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Asiamoney.com, December 15 2010

The offshore RMB bond market has enjoyed a transformative week. Since July, the market has evolved steadily in size, reach and diversity, but it has really been in the first weeks of December that it has taken a leap towards maturity.

When an unrated issuer whose only rated affiliate is ranked single B can raise funds at 4.625%, and when a Russian BBB-rated bank with no interest or presence in China can follow up the next day at less than 3%, something remarkable has happened in a market that didn’t really exist until July. And the diversification and innovation continues: Shui On Land is on the road with the first synthetic deal to tap the offshore RMB bond market.

It’s a strikingly swift evolution. It’s true that offshore RMB bonds have existed for retail investors since China Development Bank’s issue in 2007, but it’s really only since the middle of this year that issuers have been able to access the market without onerous approval requirements, and have been permitted to do what they want with the proceeds. The landmarks followed quickly: Hopewell’s RMB1.4 billion deal; McDonald’s, the first corporate deal for a brand-name multinational; the first certificate of deposit deal from Citic Bank, showing that financial institutions without a retail deposit base could participate in the market. Almost every subsequent deal – Caterpillar, Chexim – has brought some new innovation or depth.

Galaxy’s deal last week was, to all intents and purposes, the market’s first high yield deal. It’s tough to put an equivalent rating to it, since only its Galaxy Casinos affiliate has a rating, but it’s irresistible to compare it to what other high yield issuers around that affiliate’s rating are paying for funds. Yuzhou Properties is rated B by S&P, just like Galaxy Casinos, and when it went to the dollar high yield markets last week it paid 13.5%. Galaxy paid 4.75% for not much less funds or tenor (the equivalent of US$150 million for three years, compared to $200 million for five years non-call three for Yuzhou). And it’s not as if Galaxy priced the deal until it hurt: it got RMB13.5 billion in orders, almost 10 times the final deal size, and got more than 80 institutional investors in, mainly real-money.

VTB was equally striking because it’s not really known as a credit in Hong Kong, and has precious little to do with China so far so can’t do much with the RMB without switching it. But that’s the point: the low costs available in this new market have captured so much attention from borrowers worldwide that they are prepared to come here just to get cheap and diversified funding. VTB had paid 4.2% for a S$400 million two-year bond in Singapore dollars in July. Its RMB 1 billion deal last week, while admittedly for less money, got longer tenor (three years), at a much lower coupon (2.95%, well inside guidance) and attracting considerably more demand (RMB7 billion).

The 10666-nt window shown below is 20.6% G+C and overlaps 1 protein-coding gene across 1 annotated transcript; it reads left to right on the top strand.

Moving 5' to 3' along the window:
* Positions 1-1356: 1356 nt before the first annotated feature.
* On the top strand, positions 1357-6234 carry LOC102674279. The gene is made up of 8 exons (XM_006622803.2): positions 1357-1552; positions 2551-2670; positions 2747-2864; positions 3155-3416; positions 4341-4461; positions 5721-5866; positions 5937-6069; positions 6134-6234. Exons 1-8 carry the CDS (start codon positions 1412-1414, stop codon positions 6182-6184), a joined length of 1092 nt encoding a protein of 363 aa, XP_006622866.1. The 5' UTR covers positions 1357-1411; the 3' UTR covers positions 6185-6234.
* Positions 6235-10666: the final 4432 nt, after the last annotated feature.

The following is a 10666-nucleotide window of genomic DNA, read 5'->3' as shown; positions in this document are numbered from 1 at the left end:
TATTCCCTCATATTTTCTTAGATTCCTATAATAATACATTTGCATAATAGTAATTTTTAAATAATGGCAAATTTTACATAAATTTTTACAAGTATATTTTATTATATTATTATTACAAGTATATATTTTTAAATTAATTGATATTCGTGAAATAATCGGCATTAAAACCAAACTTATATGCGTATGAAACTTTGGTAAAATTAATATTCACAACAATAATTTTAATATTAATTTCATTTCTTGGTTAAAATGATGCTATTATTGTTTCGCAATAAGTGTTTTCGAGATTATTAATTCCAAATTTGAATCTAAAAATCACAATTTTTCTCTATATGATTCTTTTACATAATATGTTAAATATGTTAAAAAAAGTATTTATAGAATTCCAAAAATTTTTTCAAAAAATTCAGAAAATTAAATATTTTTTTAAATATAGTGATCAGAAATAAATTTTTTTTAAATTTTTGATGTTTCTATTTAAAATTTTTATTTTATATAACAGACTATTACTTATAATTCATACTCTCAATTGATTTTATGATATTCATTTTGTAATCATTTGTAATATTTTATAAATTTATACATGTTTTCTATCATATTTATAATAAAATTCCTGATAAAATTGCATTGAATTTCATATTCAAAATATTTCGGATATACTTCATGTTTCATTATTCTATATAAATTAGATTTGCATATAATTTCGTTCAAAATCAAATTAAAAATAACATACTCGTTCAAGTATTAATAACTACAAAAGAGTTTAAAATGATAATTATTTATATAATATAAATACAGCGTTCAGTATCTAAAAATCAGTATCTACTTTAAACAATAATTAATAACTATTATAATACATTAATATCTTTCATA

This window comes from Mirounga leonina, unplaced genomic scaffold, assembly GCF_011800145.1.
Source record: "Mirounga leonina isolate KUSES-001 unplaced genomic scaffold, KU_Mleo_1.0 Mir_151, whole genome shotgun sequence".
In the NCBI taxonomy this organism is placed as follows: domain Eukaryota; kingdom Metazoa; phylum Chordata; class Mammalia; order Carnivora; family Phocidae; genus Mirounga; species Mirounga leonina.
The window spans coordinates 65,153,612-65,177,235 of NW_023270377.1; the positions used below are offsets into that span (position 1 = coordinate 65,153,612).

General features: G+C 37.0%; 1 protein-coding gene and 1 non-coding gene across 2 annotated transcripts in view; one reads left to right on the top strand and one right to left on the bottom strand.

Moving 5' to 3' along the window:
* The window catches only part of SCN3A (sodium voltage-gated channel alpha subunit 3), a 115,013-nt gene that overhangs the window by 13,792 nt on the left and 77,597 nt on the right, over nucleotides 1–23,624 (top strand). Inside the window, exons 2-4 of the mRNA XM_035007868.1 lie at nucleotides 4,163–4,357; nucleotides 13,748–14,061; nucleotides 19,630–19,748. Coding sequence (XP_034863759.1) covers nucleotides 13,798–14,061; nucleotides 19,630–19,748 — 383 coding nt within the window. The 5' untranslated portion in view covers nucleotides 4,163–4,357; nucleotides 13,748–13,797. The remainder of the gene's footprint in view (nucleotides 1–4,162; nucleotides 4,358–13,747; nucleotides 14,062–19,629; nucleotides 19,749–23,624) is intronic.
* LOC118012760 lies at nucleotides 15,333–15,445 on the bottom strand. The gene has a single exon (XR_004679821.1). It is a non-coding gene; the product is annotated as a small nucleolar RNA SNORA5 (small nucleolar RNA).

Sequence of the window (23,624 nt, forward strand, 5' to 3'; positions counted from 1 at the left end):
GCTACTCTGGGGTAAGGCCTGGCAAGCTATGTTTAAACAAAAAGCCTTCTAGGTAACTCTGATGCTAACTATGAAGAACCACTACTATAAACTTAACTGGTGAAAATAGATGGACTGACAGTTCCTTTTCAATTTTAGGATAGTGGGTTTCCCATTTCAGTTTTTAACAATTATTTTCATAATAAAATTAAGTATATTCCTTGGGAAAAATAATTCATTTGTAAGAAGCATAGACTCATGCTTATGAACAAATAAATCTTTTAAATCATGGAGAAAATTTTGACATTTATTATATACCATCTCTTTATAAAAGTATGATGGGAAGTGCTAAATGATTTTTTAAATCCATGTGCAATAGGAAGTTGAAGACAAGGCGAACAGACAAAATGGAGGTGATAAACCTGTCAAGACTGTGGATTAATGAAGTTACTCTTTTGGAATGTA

And so to Shui On Land, which not only doesn’t need RMB, it doesn’t even want to own them. This will use a synthetic currency structure, targeting RMB investors, but raising funds in dollars. It will also be the first property developer in the market.

Issuers like these, and the host of others in the pipeline (VTB will be followed by fellow Russian Rusal, the aluminium producer, shortly) are taking advantage of an unusually steep imbalance between supply and demand. But the fervour in the market – Chexim was 53 times covered on an institutional tranche the week before Galaxy – also raises questions about sustainability.

Clearly, these rates can’t last: they’re a function of an imbalance that must diminish with every new deal. The funding difference Galaxy illustrated isn’t a mismatch or an arbitrage, it’s a gulf. Imbalances like this don’t last forever. They work right now because people who hold RMB outside China don’t have many options to get a return. That won’t last either.

Also, since the last three issuers (Shui On included) don’t appear to have any particular need for the currency, another issue arises. The direction of the RMB offshore market is increasingly towards being a method of diversifying borrowings, and doing so cheaply, rather than for any need to use the currency. That’s fine, provided the swap market can support it. Right now borrowers may need to pay as much as 2% extra to swap back into dollars, which at the moment is still cost-effective particularly for high yield issuers like Galaxy, but in the longer term that swap market will need to become more efficient to be sustainable. For those that do need the currency, the problems of McDonald’s – a widely admired deal, but also remembered for the difficulty of remitting the funds back to the mainland where they were needed – need to be addressed.

In the meantime, what next? One little-noticed development came in the distribution of the Chexim institutional deal – 12% to Europe, whereas early deals had been placed almost entirely in Hong Kong. If the issuer base is becoming more far-flung, it stands to reason the investor base will too.

Chris Wright
Chris Wright
Chris is a journalist specialising in business and financial journalism across Asia, Australia and the Middle East. He is Asia editor for Euromoney magazine and has written for publications including the Financial Times, Institutional Investor, Forbes, Asiamoney, the Australian Financial Review, Discovery Channel Magazine, Qantas: The Australian Way and BRW. He is the author of No More Worlds to Conquer, published by HarperCollins.

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